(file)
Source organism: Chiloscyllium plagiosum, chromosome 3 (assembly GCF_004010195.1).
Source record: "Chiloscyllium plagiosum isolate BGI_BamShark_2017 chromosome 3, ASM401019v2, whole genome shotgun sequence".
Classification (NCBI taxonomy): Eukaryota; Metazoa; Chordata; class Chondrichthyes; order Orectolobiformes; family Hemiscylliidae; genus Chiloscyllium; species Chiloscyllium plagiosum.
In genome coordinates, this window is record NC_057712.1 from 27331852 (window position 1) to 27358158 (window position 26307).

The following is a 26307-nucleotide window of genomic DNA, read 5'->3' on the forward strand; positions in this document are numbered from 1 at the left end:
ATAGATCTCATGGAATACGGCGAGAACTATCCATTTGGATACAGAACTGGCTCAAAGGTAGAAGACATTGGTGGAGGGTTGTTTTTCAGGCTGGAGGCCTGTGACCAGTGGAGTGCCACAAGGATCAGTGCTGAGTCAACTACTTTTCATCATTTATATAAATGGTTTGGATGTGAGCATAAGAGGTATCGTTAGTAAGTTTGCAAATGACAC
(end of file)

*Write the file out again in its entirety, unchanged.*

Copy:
Source organism: Chiloscyllium plagiosum, chromosome 3 (assembly GCF_004010195.1).
Source record: "Chiloscyllium plagiosum isolate BGI_BamShark_2017 chromosome 3, ASM401019v2, whole genome shotgun sequence".
Classification (NCBI taxonomy): Eukaryota; Metazoa; Chordata; class Chondrichthyes; order Orectolobiformes; family Hemiscylliidae; genus Chiloscyllium; species Chiloscyllium plagiosum.
In genome coordinates, this window is record NC_057712.1 from 27331852 (window position 1) to 27358158 (window position 26307).

The following is a 26307-nucleotide window of genomic DNA, read 5'->3' on the forward strand; positions in this document are numbered from 1 at the left end:
ATAGATCTCATGGAATACGGCGAGAACTATCCATTTGGATACAGAACTGGCTCAAAGGTAGAAGACATTGGTGGAGGGTTGTTTTTCAGGCTGGAGGCCTGTGACCAGTGGAGTGCCACAAGGATCAGTGCTGAGTCAACTACTTTTCATCATTTATATAAATGGTTTGGATGTGAGCATAAGAGGTATCGTTAGTAAGTTTGCAAATGACAC